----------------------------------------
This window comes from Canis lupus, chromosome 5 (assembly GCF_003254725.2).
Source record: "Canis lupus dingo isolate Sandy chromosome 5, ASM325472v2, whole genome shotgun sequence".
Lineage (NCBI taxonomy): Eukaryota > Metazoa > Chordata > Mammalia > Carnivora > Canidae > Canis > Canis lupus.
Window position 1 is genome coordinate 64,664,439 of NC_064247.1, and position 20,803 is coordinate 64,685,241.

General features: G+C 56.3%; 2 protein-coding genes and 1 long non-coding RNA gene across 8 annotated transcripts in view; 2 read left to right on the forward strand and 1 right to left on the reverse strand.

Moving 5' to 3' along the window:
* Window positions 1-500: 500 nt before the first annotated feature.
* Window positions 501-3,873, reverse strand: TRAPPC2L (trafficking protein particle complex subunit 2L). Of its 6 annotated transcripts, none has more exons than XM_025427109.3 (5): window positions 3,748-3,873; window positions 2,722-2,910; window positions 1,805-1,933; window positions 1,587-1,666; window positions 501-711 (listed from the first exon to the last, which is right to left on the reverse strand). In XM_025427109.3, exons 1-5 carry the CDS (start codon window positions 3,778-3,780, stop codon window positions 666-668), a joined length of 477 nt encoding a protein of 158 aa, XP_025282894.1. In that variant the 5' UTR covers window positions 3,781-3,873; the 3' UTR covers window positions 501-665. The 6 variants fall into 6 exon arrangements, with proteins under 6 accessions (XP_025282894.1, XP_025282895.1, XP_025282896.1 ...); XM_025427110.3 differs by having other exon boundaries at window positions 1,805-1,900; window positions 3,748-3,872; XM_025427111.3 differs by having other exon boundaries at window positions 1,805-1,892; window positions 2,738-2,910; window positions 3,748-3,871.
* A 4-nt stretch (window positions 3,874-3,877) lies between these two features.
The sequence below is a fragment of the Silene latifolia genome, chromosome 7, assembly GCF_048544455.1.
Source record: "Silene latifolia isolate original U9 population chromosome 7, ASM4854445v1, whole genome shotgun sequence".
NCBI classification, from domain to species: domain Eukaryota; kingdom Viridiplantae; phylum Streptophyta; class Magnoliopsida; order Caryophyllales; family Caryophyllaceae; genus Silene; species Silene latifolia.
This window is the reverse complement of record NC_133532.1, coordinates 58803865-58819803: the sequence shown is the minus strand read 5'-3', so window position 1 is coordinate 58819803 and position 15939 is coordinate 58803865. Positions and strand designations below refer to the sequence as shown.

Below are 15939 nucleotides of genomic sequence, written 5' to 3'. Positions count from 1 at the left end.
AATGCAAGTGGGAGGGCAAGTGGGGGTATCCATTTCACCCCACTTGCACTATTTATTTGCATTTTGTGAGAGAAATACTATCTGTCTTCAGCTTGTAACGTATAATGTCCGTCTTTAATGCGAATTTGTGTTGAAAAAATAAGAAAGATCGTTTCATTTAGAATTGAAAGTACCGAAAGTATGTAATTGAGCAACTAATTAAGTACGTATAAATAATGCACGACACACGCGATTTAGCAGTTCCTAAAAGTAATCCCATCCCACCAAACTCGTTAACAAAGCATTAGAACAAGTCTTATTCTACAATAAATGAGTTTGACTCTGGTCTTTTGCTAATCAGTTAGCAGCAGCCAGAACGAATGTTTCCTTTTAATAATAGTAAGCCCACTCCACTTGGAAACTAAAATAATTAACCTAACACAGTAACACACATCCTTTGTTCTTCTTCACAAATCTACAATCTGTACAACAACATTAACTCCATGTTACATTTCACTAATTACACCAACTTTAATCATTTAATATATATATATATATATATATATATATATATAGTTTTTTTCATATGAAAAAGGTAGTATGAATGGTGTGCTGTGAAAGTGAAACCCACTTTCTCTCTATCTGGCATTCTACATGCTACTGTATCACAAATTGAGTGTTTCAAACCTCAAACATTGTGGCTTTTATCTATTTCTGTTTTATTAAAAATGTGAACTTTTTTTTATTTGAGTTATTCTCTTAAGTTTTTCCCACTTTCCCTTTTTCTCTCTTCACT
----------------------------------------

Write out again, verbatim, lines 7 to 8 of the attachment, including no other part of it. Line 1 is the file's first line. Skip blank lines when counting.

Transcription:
* Window positions 1-500: 500 nt before the first annotated feature.
* Window positions 501-3,873, reverse strand: TRAPPC2L (trafficking protein particle complex subunit 2L). Of its 6 annotated transcripts, none has more exons than XM_025427109.3 (5): window positions 3,748-3,873; window positions 2,722-2,910; window positions 1,805-1,933; window positions 1,587-1,666; window positions 501-711 (listed from the first exon to the last, which is right to left on the reverse strand). In XM_025427109.3, exons 1-5 carry the CDS (start codon window positions 3,778-3,780, stop codon window positions 666-668), a joined length of 477 nt encoding a protein of 158 aa, XP_025282894.1. In that variant the 5' UTR covers window positions 3,781-3,873; the 3' UTR covers window positions 501-665. The 6 variants fall into 6 exon arrangements, with proteins under 6 accessions (XP_025282894.1, XP_025282895.1, XP_025282896.1 ...); XM_025427110.3 differs by having other exon boundaries at window positions 1,805-1,900; window positions 3,748-3,872; XM_025427111.3 differs by having other exon boundaries at window positions 1,805-1,892; window positions 2,738-2,910; window positions 3,748-3,871.